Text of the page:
Review: German Skerries Paints Portrait Of Everyday British Life

German Skerries, Orange Tree Theatre ★★★★☆

Lettie Mckie
By Lettie Mckie Last edited 83 months ago
Review: German Skerries Paints Portrait Of Everyday British Life German Skerries, Orange Tree Theatre 4
George Evans and Howard Ward in German Skerries at the Orange Tree Theatre © Manuel Harlan

One of Robert Holman's early plays, German Skerries is set in the countryside around Middlesbrough on the site of a popular birdwatching destination.

Sounds dull, you might think, yet this is a strange, slow-burner of a play, written in a painstakingly naturalistic style that realistically mimics people's conversations.

Don't most plays do that? Well, no. Or not as well. In German Skerries, Holman paints a subtle portrait of real life: the moment two strangers meet. The moment a husband and wife have a drunken argument, then make up in a passionate embrace.

There is little drama — not even much plot — and yet there is more than enough emotion and action in these scenes plucked directly from everyday life.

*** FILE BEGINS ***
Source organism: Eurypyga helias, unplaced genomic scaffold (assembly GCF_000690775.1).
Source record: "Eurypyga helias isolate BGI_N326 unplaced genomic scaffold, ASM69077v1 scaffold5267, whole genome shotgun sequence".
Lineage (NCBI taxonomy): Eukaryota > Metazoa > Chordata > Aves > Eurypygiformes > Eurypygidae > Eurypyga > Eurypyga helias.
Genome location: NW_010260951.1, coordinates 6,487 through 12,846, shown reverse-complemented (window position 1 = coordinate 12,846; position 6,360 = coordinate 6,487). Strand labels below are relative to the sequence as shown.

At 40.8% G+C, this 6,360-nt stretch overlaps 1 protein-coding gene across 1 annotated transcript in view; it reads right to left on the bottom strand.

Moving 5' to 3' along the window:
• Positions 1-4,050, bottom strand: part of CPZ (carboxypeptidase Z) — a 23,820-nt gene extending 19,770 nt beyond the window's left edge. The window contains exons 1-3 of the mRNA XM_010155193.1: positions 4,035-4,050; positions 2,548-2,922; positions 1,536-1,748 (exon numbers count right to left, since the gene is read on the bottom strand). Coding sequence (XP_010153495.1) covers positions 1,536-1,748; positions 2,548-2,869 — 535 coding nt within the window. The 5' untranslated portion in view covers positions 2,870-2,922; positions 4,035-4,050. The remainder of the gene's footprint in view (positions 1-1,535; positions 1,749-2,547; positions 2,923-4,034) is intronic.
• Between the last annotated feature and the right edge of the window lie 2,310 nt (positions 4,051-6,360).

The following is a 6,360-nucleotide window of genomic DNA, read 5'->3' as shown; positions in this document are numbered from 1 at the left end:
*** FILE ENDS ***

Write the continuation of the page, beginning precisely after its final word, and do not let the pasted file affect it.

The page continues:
Holman's characters encounter the full range of human experience including love, desire, humour, awkwardness, disappointment and bereavement.

As Holman himself points out in the programme, his plays absolutely rely on the quality of the acting. Fortunately, the players don't let him down.

Howard Evans is loveable as bumbling village teacher Martin, a man so quintessentially English we can immediately laugh ruefully when he puts on bicycle clips over his cords or endlessly struggles with a sticky lock in his potting shed door.

Similarly Carol (Katie Moore) and Jack (George Evans) are characters from a very specific place and time. The actors artfully bring Holman's words to life recreating exactly the mix of tempestuous attraction, energetic conversation and gentle companionableness that make up so many youthful relationships.

The staging is very believable too.

Designer James Perkins convinces us of our surroundings with an impressively realistic grassy bank that acts like a cross-section of a wider whole we can't see.

If the production has a fault, it is that the actors don't have much space to move, and in the round, this inevitably means things will be missed depending on where you sit.

Full of interesting local knowledge (in case you can't be bothered to Google it, the word skerries means rocks) and a healthy dose of good old fashioned socialism, Holman's play is a delightful experience — as relevant now as when it was first performed in 1979.

German Skerries is on at the Orange Tree Theatre, 1 Clarence Street, Richmond TW9 2SA until 2 April. Tickets £12-£25 (Under 30s tickets available Monday-Thursday). Londonist saw this show on a complimentary ticket.

Last Updated 08 March 2016